H.L. Rowland, Beam Physics Branch, Plasma Physics Division, Naval Research Laboratory, Washington, D.C.
By modulating the ambient current flowing in the ionosphere, e.g., the auroral electrojet, it is possible to generate extremely low frequency (ELF) and very low frequency (VLF) radiation. This ionospheric modification technique can provide such waves for probing both the Earth and the ionosphere- magnetosphere. The modification occurs in the lower D-region and can provide information about the ambient conditions in one of the least diagnosed regions of the ionosphere.
The electrojet is modulated by using a high frequency heater (a few MHZ) with the power modulated at the desired ELF/VLF frequency to heat the ionospheric electrons in the lower D-region. Figure 1a shows a sketch of the heater and heated region. The heated region is typically at 75 km (though this depends upon the carrier frequency) and can be 30 km in diameter and a few km thick. Viewed from above (see Figure 1b) the heated region is a roughly circular patch. The smoothness of the heated region depends upon the antenna radiation pattern as well as D-region conditions. The heating increases the electron-neutral collision rate which changes the conductivities. Since on ELF time scales the ambient electric field is constant, modulating the conductivity produces a current modulated at the same frequency. At these altitudes the conductivity change is predominantly in the Hall conductivity. If the ambient electric field, E, is in ±y direction, a time varying current perturbation is generated, j, in the ±x direction (Fig. 1b). The time varying current launches waves both up and down the Earth's magnetic field. In the simulations shown here, we start with a time-varying current and study the downward propagating waves and how they couple into the Earth-ionospheric wave guide.
The animations show 5 different representations of the same simulation. The simulation uses a time-varying current perturbation (1 kHz) in the D-region at 75 km. The current is in the magnetic east-west direction. The Earth's magnetic field is vertical. The simulation box is 1800 by 1800 by 120 km. Isosurfaces are shown for the absolute value of the horizontal magnetic field ABSB and of the vertical electric field ABSEZ. Also shown is the east-west magnetic field in the near-field BX1 and in the far-field BX2. Since the field amplitude falls off with distance, BX1 uses a order-of-magnitude larger isosurface value than BX2 to emphasize the field close to the site. The north- south magnetic field is shown in BY1 and BY2. These plots look slightly different from the absolute value plots where both the positive and negative surfaces were shown. Also BX and BY do have a different orientation of the their radiation patterns. The direction of the radiation is determined by the total horizontal field shown in ABSB and by the vertical electric field shown in ABSEZ. The radiation pattern in the earth-ionosphere waveguide is a combination of a linear dipole antenna and a right-hand circular antenna. At ELF frequencies because of low D-region absorption the dipole is dominant. The dipole radiates in the magnetic east-west direction.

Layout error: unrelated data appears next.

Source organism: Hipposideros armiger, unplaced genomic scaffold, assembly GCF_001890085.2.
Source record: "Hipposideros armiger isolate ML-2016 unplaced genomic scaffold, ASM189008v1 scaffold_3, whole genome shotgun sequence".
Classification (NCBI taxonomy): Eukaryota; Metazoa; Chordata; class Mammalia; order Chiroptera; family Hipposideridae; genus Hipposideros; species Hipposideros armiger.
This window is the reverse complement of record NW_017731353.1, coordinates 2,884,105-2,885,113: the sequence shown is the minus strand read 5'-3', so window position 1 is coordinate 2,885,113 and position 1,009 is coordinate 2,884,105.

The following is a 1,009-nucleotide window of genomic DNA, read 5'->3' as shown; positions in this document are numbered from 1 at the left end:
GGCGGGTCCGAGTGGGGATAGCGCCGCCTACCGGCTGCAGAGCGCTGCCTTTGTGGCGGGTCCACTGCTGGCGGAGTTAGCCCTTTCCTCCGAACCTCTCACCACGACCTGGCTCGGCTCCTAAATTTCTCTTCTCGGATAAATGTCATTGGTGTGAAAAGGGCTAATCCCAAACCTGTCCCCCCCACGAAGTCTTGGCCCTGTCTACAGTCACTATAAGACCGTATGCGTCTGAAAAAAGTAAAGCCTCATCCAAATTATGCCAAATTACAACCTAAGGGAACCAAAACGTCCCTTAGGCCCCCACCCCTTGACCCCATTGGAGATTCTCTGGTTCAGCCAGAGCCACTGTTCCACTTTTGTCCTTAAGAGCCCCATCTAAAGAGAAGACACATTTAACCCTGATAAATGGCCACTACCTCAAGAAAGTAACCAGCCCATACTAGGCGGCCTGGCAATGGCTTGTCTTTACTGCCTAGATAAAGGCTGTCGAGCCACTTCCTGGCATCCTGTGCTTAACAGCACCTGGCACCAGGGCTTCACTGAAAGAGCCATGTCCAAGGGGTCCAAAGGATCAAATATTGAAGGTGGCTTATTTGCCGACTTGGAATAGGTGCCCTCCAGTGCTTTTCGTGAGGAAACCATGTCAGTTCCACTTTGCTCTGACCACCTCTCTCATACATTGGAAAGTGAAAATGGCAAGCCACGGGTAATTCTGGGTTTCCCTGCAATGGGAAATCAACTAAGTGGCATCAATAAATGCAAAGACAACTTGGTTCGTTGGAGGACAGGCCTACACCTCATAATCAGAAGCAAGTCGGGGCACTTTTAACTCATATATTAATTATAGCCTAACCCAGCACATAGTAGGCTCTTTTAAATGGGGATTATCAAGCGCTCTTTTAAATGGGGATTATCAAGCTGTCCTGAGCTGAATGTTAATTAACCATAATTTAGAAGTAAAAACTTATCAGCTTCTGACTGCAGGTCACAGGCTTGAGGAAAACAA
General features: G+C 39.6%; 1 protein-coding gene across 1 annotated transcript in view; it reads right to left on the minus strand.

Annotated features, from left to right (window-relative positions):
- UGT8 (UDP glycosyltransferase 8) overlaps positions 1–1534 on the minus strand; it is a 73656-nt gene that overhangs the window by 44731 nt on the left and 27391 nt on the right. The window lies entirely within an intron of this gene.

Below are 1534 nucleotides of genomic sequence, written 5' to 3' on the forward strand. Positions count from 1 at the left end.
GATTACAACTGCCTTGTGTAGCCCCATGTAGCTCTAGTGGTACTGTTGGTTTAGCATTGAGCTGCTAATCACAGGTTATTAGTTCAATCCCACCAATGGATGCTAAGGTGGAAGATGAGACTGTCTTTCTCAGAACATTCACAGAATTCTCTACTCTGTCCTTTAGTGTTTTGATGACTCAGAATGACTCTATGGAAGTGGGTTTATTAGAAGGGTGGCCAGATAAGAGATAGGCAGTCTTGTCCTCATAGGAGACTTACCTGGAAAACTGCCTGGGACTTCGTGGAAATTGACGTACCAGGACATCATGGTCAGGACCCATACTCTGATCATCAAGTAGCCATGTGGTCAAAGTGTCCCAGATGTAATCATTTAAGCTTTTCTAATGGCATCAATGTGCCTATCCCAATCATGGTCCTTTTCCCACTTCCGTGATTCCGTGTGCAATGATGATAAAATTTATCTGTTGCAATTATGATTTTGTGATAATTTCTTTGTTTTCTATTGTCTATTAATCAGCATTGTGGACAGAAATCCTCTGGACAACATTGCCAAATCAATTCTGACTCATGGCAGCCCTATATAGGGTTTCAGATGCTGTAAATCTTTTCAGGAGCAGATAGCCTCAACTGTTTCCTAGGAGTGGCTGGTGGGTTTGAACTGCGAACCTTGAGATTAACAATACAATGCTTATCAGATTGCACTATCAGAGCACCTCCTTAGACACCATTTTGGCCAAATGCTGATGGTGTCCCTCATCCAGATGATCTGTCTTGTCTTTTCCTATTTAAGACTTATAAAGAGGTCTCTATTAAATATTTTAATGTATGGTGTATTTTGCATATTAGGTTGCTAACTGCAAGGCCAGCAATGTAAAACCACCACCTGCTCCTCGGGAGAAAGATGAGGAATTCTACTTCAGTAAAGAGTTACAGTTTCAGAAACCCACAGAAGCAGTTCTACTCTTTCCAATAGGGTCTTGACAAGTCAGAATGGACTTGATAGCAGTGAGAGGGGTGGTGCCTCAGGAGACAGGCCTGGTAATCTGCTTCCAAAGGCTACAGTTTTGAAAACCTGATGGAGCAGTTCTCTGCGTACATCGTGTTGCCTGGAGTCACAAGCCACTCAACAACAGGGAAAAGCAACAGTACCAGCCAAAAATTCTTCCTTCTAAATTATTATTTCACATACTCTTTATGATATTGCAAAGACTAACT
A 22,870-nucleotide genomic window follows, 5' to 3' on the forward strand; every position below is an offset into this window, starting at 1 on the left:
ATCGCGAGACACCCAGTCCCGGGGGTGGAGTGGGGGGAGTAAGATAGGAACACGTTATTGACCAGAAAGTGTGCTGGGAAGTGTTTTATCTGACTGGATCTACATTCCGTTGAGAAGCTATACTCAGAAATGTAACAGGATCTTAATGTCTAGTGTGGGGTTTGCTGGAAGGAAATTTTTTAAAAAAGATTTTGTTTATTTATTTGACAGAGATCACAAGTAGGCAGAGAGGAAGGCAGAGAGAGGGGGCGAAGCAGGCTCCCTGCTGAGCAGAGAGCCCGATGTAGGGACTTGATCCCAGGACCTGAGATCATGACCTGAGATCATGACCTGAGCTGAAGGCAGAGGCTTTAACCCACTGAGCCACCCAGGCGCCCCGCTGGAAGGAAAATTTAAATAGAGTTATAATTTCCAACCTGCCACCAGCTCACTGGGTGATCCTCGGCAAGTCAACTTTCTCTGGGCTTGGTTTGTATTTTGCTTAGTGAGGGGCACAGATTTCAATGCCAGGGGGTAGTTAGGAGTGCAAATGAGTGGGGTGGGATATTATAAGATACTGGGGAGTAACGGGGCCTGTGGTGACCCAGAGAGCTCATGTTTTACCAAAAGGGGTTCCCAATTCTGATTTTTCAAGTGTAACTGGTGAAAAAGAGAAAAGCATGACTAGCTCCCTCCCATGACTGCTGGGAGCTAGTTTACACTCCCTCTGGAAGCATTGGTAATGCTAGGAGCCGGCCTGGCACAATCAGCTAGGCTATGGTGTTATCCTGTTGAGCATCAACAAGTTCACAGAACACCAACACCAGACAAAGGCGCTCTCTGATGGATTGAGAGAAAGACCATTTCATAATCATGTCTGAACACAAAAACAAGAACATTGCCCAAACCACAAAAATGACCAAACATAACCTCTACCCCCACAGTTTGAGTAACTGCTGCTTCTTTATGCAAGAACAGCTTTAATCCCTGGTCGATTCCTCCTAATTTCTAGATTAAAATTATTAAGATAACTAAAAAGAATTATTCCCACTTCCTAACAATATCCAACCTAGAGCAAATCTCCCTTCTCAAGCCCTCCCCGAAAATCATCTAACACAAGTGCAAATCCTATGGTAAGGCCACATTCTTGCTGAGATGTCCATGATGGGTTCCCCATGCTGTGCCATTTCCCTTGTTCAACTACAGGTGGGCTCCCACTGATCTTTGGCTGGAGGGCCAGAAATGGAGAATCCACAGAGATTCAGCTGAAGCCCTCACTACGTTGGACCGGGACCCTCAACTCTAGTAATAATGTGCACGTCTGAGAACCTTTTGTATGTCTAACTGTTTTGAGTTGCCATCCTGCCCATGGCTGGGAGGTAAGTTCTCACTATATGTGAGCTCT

Because 1 kHz is below cutoff the mode in the waveguide is a TEM mode. The mode consists of a horizontal B field perpendicular to the direction of propagation and a vertical electric field. With perfect conductors, the mode is uniform in the vertical direction. As the wave propagates in the waveguide, the top of the wave is approximately at the bottom of the ionosphere. Above the heated region, waves are also launched along the Earth's magnetic field. In the near-field ( BX1 and BY1) one can see the pulse being radiated downward. It strikes the ground and reflects back up to the ionosphere. Part of the energy propagates up the field lines into the ionosphere. This is the bubble seen rising up. The D-region is highly collisional and damps this wave. Looking at BX2 and BY2 one can see that the energy mainly stays in the waveguide. If one looks closely at the top of the wave in the waveguide the wave appears to be curved. The waveguide mode is coupling into the bottom of the D-region and driving a whistler mode up the field lines. The whistlers have a much lower velocity than the waveguide mode and can only propagate along the field lines. This acts to curve the top of the waves. These waves help form the bubble that propagates up the field line. Because of this, the diameter of the bubble is much larger than the heated region.
Above the heated region in ABSEZ one can see a pair of coils revolving around each other. These are the currents that flow up and down the Earth's magnetic field forming the current loops associated with the waves propagating up the field lines. Finally, EZ1 is a blow-up of the high-altitude portion of the vertical electric field for positive values of the electric field; the current loop is more clearly seen.
More details can be found in Rowland et al., JGR, 101, 27027, 1996 and Rowland, JGR, 104, 4319, 1999.
This work is supported by the Office of Naval Research and, in part, by a grant of HPC time from the DoD High Performance Computing Center at the Army Research Laboratory, Aberdeen Proving Ground.